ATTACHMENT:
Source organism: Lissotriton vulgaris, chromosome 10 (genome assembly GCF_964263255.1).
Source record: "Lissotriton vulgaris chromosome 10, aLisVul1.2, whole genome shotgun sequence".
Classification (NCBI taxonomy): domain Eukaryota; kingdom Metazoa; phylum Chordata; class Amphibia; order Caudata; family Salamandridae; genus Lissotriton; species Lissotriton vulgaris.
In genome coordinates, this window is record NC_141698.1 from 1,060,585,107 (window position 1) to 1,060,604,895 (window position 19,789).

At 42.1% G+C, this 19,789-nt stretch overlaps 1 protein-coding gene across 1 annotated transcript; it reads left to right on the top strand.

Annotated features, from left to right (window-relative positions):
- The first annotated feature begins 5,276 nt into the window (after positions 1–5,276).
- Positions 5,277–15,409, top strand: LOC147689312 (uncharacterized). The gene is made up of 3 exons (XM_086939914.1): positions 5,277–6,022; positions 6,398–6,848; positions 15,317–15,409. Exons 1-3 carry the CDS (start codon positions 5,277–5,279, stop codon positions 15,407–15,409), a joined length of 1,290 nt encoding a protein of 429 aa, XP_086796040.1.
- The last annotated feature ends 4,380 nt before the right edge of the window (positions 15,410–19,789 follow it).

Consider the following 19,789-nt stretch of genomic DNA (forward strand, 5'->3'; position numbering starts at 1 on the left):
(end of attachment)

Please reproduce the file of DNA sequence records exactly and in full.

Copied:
Source organism: Lissotriton vulgaris, chromosome 10 (genome assembly GCF_964263255.1).
Source record: "Lissotriton vulgaris chromosome 10, aLisVul1.2, whole genome shotgun sequence".
Classification (NCBI taxonomy): domain Eukaryota; kingdom Metazoa; phylum Chordata; class Amphibia; order Caudata; family Salamandridae; genus Lissotriton; species Lissotriton vulgaris.
In genome coordinates, this window is record NC_141698.1 from 1,060,585,107 (window position 1) to 1,060,604,895 (window position 19,789).

At 42.1% G+C, this 19,789-nt stretch overlaps 1 protein-coding gene across 1 annotated transcript; it reads left to right on the top strand.

Annotated features, from left to right (window-relative positions):
- The first annotated feature begins 5,276 nt into the window (after positions 1–5,276).
- Positions 5,277–15,409, top strand: LOC147689312 (uncharacterized). The gene is made up of 3 exons (XM_086939914.1): positions 5,277–6,022; positions 6,398–6,848; positions 15,317–15,409. Exons 1-3 carry the CDS (start codon positions 5,277–5,279, stop codon positions 15,407–15,409), a joined length of 1,290 nt encoding a protein of 429 aa, XP_086796040.1.
- The last annotated feature ends 4,380 nt before the right edge of the window (positions 15,410–19,789 follow it).

Consider the following 19,789-nt stretch of genomic DNA (forward strand, 5'->3'; position numbering starts at 1 on the left):